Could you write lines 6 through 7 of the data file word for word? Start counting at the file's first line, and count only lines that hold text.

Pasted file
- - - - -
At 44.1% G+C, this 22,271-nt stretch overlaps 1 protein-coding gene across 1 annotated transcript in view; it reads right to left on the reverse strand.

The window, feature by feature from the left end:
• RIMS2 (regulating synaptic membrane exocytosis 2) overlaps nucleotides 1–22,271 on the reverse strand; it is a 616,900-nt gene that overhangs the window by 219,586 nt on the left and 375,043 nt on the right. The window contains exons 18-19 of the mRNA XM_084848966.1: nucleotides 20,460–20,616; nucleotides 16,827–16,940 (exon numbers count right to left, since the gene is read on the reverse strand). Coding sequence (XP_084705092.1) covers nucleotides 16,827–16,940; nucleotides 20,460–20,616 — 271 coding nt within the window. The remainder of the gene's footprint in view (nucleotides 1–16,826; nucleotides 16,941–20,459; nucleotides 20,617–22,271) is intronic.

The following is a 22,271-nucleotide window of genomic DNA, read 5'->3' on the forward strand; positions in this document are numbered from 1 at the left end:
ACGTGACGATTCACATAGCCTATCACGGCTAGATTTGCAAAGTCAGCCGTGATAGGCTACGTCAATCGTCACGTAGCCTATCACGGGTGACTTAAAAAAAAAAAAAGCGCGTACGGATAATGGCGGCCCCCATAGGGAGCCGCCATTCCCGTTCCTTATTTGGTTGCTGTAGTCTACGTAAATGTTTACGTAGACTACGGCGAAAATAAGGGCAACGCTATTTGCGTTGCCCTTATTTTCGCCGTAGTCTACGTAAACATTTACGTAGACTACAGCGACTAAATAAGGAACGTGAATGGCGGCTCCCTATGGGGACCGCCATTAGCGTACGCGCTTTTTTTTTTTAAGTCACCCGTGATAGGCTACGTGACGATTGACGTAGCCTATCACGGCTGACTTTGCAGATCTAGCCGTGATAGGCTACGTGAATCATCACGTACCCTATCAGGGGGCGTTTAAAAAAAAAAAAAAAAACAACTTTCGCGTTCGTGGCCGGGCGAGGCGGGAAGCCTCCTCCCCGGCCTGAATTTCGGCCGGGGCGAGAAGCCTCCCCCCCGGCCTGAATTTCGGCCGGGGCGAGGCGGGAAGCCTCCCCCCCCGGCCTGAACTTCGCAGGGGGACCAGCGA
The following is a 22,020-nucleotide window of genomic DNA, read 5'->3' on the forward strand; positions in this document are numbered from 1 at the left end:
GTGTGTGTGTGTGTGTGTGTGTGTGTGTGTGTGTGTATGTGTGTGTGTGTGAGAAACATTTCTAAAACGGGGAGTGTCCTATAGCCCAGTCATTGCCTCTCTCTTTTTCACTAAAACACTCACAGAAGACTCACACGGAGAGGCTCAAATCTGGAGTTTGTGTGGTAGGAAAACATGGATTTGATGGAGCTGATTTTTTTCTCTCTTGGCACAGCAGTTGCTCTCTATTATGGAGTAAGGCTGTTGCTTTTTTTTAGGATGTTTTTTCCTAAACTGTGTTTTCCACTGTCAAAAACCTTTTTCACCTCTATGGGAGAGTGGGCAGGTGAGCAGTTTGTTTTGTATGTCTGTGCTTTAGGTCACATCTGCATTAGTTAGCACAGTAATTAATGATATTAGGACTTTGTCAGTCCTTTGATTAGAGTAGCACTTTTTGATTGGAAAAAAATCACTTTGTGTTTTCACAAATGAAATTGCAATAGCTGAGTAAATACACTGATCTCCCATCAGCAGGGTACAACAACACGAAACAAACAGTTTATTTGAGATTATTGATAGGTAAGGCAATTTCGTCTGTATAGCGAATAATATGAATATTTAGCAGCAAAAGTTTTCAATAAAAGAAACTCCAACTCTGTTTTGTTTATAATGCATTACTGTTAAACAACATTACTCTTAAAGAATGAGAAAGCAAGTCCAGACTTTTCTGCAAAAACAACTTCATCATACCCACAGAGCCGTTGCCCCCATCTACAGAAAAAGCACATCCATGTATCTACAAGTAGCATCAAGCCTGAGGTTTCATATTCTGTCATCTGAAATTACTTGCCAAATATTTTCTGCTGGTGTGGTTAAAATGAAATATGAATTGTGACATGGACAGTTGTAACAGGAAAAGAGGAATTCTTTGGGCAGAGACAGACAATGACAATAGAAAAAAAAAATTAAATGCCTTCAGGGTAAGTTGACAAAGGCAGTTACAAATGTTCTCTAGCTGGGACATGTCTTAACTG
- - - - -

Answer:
The following is a 22,020-nucleotide window of genomic DNA, read 5'->3' on the forward strand; positions in this document are numbered from 1 at the left end:
GTGTGTGTGTGTGTGTGTGTGTGTGTGTGTGTGTGTATGTGTGTGTGTGTGAGAAACATTTCTAAAACGGGGAGTGTCCTATAGCCCAGTCATTGCCTCTCTCTTTTTCACTAAAACACTCACAGAAGACTCACACGGAGAGGCTCAAATCTGGAGTTTGTGTGGTAGGAAAACATGGATTTGATGGAGCTGATTTTTTTCTCTCTTGGCACAGCAGTTGCTCTCTATTATGGAGTAAGGCTGTTGCTTTTTTTTAGGATGTTTTTTCCTAAACTGTGTTTTCCACTGTCAAAAACCTTTTTCACCTCTATGGGAGAGTGGGCAGGTGAGCAGTTTGTTTTGTATGTCTGTGCTTTAGGTCACATCTGCATTAGTTAGCACAGTAATTAATGATATTAGGACTTTGTCAGTCCTTTGATTAGAGTAGCACTTTTTGATTGGAAAAAAATCACTTTGTGTTTTCACAAATGAAATTGCAATAGCTGAGTAAATACACTGATCTCCCATCAGCAGGGTACAACAACACGAAACAAACAGTTTATTTGAGATTATTGATAGGTAAGGCAATTTCGTCTGTATAGCGAATAATATGAATATTTAGCAGCAAAAGTTTTCAATAAAAGAAACTCCAACTCTGTTTTGTTTATAATGCATTACTGTTAAACAACATTACTCTTAAAGAATGAGAAAGCAAGTCCAGACTTTTCTGCAAAAACAACTTCATCATACCCACAGAGCCGTTGCCCCCATCTACAGAAAAAGCACATCCATGTATCTACAAGTAGCATCAAGCCTGAGGTTTCATATTCTGTCATCTGAAATTACTTGCCAAATATTTTCTGCTGGTGTGGTTAAAATGAAATATGAATTGTGACATGGACAGTTGTAACAGGAAAAGAGGAATTCTTTGGGCAGAGACAGACAATGACAATAGAAAAAAAAAATTAAATGCCTTCAGGGTAAGTTGACAAAGGCAGTTACAAATGTTCTCTAGCTGGGACATGTCTTAACTG